James started a GoFundMe to crowdfund supplies for his students’ team ahead of the First Lego League, a school-against-school matchup that includes robotics competitions. The team, James explained, needed help to cover half the cost of the pricey $4,000 robotics kit. Thanks to help from the Upworthy Kindness Fund and the generosity of the Citizens of the World Middle School community, the team exceeded its initial fundraising goal.

Citizens of the World Mar Vista Robotics Team video update youtu.be

3: Black Fluidity Tattoo Club: Kiara Mills and Tann Parker want to fix a big problem in the tattoo industry: there are too few Black tattoo artists. To tackle the issue, the duo founded the Black Fluidity Tattoo Club to inspire and support Black tattooers. While the Brooklyn organization is open to any Black person, Kiara and Tann specifically want to encourage dark-skinned artists to train in an affirming space among people with similar identities.

To make room for newcomers, the club recently moved into a larger studio with a third station for apprentices or guest artists. Unlike a traditional fundraiser that supports the organization exclusively, Black Fluidity Tattoo Club will distribute proceeds from GoFundMe directly to emerging Black tattoo artists who are starting their own businesses. The small grants, supported in part with a $500 contribution from the Upworthy Kindness Fund, will go towards artists’ equipment, supplies, furnishings, and other start-up costs.

4: AFutureSuperhero And Friends’ “Hope For The Holidays”: Founder Yuri Williams is fundraising for a holiday trip to spread cheer to people in need across all fifty states.

Along with collaborator Rodney Smith Jr., Yuri will be handing out gifts to children, adults, and animals dressed as a Star Wars’ Stormtrooper, Spiderman, Deadpool, and other movie or comic book characters. Starting this month, the crew will be visiting children with disabilities or serious illnesses, bringing leashes and toys to animal shelters for people taking home a new pet, and spreading blessings to unhoused people—all while in superhero costume. This will be the third time Yuri and his nonprofit have taken this journey.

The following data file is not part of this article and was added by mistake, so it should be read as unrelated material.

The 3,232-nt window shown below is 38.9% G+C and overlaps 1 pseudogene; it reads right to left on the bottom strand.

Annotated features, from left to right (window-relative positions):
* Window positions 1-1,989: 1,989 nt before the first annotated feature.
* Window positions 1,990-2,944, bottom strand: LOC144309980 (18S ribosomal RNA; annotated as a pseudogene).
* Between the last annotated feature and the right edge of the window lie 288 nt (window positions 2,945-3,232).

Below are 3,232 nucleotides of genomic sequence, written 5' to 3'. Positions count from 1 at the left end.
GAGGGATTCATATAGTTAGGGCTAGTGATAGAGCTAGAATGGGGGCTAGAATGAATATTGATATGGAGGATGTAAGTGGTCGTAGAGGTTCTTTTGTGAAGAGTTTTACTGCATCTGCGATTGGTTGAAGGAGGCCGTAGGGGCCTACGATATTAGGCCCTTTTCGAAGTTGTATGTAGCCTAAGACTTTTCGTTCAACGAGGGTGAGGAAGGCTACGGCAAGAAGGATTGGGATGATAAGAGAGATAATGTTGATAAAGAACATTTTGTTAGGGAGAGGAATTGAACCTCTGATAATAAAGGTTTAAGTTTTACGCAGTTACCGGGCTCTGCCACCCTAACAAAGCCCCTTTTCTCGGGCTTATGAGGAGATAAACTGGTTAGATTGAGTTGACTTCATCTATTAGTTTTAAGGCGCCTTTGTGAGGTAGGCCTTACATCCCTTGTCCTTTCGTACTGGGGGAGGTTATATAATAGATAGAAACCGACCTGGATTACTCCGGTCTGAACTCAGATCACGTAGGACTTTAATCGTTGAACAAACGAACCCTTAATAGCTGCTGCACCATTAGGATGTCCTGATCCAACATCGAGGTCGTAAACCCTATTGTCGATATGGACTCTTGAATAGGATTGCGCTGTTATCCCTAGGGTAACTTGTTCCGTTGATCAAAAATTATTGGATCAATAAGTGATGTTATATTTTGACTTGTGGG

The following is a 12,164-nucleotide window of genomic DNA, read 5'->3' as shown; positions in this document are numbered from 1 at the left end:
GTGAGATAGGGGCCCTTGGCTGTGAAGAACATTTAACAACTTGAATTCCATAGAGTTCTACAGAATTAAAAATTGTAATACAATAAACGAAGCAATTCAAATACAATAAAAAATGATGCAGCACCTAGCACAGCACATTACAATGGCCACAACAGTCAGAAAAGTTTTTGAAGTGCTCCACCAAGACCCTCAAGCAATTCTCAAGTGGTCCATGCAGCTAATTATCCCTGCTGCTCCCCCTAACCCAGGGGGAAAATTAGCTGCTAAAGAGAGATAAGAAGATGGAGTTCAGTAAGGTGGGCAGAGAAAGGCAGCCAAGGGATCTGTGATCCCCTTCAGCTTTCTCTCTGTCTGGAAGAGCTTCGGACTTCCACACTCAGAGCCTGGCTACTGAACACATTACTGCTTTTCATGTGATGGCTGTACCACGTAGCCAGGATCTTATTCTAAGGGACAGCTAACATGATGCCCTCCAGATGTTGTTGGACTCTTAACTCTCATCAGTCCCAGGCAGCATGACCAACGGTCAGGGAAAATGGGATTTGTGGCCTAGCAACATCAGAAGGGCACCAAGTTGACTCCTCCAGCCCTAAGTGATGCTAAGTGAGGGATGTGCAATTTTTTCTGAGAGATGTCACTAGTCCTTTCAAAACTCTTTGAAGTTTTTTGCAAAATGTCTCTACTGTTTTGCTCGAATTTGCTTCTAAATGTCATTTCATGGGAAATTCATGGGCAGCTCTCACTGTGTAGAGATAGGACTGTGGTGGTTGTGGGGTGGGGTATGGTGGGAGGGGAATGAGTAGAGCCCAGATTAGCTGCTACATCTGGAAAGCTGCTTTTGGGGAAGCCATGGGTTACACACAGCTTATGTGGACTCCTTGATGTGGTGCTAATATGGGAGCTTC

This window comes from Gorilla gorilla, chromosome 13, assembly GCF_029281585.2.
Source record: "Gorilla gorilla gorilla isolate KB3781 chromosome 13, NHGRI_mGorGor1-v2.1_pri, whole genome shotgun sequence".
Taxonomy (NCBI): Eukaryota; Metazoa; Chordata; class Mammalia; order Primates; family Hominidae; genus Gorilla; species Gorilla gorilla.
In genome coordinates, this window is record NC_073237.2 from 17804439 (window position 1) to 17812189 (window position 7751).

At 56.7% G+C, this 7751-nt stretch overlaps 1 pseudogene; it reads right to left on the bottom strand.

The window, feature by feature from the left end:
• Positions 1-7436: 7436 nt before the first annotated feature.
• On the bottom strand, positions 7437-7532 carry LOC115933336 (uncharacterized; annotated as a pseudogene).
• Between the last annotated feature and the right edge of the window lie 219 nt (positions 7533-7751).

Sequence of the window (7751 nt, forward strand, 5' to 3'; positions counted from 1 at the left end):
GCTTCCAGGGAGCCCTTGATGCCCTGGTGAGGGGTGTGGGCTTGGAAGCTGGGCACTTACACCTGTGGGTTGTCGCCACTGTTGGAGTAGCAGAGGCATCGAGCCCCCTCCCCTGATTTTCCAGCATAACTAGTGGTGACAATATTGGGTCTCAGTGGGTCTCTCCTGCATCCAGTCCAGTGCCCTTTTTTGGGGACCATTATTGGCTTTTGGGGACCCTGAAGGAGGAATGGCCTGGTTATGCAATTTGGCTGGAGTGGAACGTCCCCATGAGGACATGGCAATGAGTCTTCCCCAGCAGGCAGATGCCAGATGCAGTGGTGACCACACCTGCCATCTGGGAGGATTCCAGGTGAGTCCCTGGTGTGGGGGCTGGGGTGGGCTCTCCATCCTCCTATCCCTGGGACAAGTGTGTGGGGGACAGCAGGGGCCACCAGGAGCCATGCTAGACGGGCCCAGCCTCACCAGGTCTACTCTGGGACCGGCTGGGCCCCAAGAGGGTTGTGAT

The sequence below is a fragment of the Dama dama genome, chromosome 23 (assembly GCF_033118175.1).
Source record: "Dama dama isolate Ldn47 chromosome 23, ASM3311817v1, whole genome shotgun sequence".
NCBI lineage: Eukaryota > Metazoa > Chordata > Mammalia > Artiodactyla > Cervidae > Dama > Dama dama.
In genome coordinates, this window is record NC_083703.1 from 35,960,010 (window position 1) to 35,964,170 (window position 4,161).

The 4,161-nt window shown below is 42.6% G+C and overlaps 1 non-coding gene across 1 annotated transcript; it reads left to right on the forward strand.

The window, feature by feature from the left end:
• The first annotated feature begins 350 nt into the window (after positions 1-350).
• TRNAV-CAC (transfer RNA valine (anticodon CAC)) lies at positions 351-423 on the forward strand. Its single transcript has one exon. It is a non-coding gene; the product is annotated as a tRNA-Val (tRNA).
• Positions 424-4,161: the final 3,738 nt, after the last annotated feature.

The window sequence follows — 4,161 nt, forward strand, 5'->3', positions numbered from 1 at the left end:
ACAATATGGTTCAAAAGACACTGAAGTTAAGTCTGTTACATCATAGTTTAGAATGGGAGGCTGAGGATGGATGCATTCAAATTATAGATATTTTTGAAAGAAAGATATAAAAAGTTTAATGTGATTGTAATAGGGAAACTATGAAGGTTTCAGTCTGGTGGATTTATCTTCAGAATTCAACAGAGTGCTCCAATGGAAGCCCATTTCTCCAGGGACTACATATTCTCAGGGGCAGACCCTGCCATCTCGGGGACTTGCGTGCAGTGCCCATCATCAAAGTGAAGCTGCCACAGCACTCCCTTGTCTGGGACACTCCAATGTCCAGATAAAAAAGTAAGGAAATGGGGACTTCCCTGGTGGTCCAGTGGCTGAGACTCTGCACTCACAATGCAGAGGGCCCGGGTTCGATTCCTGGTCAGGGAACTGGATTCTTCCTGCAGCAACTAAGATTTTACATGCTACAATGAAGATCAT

AFutureSuperhero started a GoFundMe in July to cover the cost of gifts as well as travel expenses like hotels and rental cars. To help the nonprofit reach its $15,000 goal, the Upworthy Kindness Fund contributed $500 towards this good cause.

Think you qualify for the fund? Tell us how you’re bringing kindness to your community. Grants will be awarded on a rolling basis from now through the end of 2021. For questions and more information, please check out our FAQ's and the Kindness Toolkit for resources on how to start your own kindness fundraiser.

An assignment on the Trail of Tears has prompted debate about taking historical perspectives.

Helping young people understand the causes and effects of historical events is a formidable task for any educator. History isn't just "what happened and when." There's also a "why," "how" and "who" in every historical happening, and quality history education helps students explore those questions.

Sometimes, however, that exploration can go off the rails.

Most people would agree that understanding different perspectives is an important part of learning history, but there are more and less problematic ways of helping students gain that understanding. We've seen some of the more problematic methods pop up in school assignments before, from asking students to pick cotton like slaves to listing the pros and cons of slavery.

Now an assignment from a school in Georgia is making the rounds, with people calling out issues with the perspective it asked students to take.

Keep Reading Show less
More

The airplane graveyard that 3 families call home is the subject of a stunning photo series.

From the skies to the ground, these airplanes continue to serve a purpose.

This article originally appeared on 09.18.15


What happens to airplanes after they're no longer fit to roam the skies?


An abandoned 747 rests in a Bangkok lot. Photo by Taylor Weidman/Getty Images.

Decommissioned planes are often stripped and sold for parts, with the remains finding a new home in what is sometimes referred to as an "airplane boneyard" or "graveyard." Around the world, these graveyards exist; they're made up of large, empty lots and tons of scrap metal.

Keep Reading Show less